So now it's Friday. I'm glad I didn't get this posted because I had the occasion yesterday to (finally) get acquainted with a couple of gentlemen I've been seeing out at 'The Ford' for years. They're a couple of characters. 


Rich and Bob are 80. They've been fishing buddies for years, and through the years as I've watched them out of the corner of my eye I've come to the conclusion that they're pretty damned good fishermen. Every Thursday about 7:15 in the morning they roll in and shortly after that they'll make their way up the trail past me and holler a good morning as they head upstream to their favorite sections. They don't stay all day, but they do pretty well for the few hours that they're on the water. It got be about 10, and the fishing was good but the catching slow, so I headed back to my rig for a roast beef sandwich. Turns out that Rich and Bob had the same idea. They were sitting in their Subaru alternately munching and napping, which on a warm late morning would not be hard to do. I introduced myself, finally, after all these years, and found them to be as engaging and colorful as I thought they'd be. Then, as I headed back to the water, I had an idea. I'd get a picture of them. They were thrilled when I asked if either one of them had  an e-mail address because I'd send the pic to them. And there you have it; my two Rocky Ford fishing buddies.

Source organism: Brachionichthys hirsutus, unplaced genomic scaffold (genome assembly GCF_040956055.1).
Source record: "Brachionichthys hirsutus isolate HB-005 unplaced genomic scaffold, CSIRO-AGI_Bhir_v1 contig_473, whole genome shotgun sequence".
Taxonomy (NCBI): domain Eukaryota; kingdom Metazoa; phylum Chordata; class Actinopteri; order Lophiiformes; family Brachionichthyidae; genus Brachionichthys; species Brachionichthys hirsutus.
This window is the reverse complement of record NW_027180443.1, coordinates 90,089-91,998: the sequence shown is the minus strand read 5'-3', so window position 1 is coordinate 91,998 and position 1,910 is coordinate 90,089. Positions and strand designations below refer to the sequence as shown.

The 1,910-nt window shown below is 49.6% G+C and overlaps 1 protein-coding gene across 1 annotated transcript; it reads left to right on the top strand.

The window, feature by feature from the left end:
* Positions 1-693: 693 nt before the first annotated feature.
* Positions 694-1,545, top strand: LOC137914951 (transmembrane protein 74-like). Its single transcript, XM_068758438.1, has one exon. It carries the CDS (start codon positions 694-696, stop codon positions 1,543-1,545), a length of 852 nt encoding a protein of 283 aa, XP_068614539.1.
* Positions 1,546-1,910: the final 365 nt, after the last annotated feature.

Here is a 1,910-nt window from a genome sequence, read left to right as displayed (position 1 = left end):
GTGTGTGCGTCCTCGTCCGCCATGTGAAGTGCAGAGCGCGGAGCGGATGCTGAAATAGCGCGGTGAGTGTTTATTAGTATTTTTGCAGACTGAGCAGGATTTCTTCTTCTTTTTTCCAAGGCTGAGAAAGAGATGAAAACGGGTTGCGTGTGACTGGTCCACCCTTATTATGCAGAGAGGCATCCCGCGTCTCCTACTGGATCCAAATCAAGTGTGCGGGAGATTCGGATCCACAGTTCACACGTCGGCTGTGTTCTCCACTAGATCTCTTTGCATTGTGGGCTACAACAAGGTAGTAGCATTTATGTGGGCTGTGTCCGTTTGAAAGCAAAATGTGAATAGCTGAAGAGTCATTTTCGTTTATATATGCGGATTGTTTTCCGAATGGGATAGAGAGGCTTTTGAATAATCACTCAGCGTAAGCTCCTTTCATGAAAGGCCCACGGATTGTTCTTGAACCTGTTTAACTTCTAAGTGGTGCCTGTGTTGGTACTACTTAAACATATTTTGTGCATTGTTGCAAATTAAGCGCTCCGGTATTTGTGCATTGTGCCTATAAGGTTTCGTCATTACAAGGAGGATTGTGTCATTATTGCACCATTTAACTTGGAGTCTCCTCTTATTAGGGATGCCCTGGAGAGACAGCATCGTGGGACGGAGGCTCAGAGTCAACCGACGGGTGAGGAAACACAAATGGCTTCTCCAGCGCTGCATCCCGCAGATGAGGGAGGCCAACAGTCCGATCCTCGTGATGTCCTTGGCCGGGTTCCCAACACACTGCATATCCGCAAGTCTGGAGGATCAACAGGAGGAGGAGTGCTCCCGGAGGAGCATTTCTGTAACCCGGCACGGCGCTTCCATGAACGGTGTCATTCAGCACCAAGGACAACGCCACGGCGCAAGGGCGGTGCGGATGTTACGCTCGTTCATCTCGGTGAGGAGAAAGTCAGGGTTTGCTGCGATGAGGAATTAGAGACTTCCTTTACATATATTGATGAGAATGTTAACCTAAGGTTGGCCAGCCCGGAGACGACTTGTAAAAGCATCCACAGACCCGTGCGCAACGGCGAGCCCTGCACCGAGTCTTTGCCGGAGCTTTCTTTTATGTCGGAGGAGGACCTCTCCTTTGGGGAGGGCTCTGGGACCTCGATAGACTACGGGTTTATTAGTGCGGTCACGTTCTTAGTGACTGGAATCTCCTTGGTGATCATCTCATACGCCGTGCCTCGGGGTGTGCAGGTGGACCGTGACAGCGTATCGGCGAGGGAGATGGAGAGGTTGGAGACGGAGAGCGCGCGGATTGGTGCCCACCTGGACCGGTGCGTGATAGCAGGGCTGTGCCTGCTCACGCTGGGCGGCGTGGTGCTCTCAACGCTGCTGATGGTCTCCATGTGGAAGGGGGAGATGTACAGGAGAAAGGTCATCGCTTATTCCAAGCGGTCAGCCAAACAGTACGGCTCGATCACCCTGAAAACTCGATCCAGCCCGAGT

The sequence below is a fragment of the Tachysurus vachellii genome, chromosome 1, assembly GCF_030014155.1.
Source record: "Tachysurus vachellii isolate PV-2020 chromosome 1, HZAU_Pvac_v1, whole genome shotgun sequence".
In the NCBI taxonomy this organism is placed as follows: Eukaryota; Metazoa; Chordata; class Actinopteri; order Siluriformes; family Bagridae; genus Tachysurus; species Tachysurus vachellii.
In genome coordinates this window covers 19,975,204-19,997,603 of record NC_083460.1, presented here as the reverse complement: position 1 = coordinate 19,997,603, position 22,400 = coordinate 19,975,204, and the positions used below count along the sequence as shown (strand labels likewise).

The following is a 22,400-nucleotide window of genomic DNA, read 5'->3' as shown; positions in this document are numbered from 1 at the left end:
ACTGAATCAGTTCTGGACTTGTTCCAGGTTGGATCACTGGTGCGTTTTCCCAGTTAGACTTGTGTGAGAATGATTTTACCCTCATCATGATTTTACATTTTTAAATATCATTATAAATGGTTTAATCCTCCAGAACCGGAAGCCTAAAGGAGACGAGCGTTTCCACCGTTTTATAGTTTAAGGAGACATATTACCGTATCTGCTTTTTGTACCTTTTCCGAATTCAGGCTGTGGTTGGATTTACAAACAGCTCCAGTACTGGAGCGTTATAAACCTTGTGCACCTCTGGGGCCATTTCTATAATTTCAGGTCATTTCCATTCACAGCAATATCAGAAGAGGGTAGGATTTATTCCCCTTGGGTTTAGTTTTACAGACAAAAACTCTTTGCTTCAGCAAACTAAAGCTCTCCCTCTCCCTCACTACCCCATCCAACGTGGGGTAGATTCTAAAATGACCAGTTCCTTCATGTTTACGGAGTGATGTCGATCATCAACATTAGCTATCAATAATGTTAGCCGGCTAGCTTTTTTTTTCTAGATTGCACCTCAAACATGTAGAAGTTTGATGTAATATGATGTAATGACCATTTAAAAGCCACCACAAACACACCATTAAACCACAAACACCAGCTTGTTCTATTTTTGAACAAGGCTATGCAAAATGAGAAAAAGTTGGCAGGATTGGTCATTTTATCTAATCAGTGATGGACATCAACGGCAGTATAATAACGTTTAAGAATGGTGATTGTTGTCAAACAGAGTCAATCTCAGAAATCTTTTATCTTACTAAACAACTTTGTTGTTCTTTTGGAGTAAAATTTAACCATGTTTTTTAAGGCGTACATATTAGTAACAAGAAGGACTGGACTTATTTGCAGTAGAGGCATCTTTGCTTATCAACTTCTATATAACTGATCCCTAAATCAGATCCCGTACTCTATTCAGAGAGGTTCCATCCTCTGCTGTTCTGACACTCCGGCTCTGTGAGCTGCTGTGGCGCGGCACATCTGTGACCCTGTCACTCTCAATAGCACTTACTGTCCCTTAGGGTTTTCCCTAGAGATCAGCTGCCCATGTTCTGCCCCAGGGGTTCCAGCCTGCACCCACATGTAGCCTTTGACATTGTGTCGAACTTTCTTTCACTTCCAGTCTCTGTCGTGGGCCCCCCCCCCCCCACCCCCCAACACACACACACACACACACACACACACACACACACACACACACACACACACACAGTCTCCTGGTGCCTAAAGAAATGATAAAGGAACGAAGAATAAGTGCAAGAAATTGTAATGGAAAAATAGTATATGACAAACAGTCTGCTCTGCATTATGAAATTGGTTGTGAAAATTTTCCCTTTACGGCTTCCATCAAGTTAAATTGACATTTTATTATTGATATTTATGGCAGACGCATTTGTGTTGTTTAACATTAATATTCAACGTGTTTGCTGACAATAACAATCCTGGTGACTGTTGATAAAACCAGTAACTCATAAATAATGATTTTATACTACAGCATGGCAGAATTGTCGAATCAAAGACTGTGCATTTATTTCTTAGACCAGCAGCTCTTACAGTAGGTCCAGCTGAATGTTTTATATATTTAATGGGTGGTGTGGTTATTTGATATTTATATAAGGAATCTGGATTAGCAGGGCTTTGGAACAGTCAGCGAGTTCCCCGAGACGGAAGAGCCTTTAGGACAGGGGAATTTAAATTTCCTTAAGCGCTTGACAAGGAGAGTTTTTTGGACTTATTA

Slow day catching fish. No big deal. I landed several, finally, after deciding that I'd have to do some hunting and pecking. Get out the boxes and tippet spools. Do some leg work. It's not always off the menu. I knew that when I hooked the fish of the day with my trusty Spokane River soft hackle. The fishing's always good, and it's great just 'to be here', but a sudden jolting hookup ain't too bad either.